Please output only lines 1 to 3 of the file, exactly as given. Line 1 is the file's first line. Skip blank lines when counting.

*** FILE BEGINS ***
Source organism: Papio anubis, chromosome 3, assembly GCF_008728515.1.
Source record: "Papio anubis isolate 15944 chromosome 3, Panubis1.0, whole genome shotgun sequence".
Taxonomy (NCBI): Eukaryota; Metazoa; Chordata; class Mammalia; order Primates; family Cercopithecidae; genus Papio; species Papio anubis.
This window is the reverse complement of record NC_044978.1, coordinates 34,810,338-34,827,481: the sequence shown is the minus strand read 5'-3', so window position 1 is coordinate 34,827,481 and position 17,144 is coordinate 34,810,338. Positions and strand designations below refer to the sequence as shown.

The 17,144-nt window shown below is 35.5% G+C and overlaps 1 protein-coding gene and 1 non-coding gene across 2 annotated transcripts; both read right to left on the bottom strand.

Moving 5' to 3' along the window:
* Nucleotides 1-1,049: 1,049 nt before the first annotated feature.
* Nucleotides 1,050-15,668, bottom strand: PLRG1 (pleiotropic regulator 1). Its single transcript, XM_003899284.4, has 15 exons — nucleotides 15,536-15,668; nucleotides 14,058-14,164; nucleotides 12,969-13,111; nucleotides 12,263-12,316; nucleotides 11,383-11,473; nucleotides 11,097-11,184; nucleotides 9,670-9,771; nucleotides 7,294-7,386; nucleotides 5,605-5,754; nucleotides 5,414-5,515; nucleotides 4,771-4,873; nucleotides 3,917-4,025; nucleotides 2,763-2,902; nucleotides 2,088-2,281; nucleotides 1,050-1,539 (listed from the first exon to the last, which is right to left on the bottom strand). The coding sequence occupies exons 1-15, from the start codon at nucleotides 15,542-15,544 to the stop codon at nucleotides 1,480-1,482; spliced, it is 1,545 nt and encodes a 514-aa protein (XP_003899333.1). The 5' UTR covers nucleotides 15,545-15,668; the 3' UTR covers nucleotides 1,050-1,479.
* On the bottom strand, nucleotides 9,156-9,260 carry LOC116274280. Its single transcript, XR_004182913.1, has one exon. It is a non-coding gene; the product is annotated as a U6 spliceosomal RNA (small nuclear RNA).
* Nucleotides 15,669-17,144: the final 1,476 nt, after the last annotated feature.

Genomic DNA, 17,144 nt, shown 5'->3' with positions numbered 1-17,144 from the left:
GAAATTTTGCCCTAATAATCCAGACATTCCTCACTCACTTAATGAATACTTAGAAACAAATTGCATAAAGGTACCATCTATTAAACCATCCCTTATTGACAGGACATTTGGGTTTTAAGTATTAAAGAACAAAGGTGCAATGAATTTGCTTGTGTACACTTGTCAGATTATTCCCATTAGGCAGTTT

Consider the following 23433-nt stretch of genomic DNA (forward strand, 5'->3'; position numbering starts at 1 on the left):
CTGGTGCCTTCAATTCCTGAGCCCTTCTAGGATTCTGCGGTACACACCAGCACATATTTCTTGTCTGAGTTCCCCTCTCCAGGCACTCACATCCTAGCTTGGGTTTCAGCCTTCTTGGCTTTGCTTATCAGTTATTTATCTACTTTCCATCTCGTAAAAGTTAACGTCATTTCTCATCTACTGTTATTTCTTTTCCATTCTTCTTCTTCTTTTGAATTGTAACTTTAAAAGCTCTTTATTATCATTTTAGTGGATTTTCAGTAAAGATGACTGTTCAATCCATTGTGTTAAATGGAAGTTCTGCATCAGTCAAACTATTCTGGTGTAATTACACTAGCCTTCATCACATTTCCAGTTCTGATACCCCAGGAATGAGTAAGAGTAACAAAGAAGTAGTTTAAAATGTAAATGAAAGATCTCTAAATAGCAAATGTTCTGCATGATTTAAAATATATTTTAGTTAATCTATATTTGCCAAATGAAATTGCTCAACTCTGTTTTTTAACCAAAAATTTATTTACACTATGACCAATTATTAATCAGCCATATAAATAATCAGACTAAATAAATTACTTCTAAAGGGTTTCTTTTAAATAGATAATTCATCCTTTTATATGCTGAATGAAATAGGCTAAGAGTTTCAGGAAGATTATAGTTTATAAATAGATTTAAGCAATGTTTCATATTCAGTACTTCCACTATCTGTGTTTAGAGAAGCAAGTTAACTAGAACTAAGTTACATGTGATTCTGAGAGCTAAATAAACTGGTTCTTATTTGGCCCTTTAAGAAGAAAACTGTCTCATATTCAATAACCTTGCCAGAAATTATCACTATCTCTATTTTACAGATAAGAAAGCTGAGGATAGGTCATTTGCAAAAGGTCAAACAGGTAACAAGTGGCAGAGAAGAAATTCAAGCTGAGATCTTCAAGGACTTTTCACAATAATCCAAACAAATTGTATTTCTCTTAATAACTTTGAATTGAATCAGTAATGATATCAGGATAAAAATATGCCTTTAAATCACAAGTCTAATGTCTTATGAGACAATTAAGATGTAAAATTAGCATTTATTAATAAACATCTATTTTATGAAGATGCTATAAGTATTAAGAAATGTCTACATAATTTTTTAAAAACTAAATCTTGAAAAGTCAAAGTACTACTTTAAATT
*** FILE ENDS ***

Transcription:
Source organism: Papio anubis, chromosome 3, assembly GCF_008728515.1.
Source record: "Papio anubis isolate 15944 chromosome 3, Panubis1.0, whole genome shotgun sequence".
Taxonomy (NCBI): Eukaryota; Metazoa; Chordata; class Mammalia; order Primates; family Cercopithecidae; genus Papio; species Papio anubis.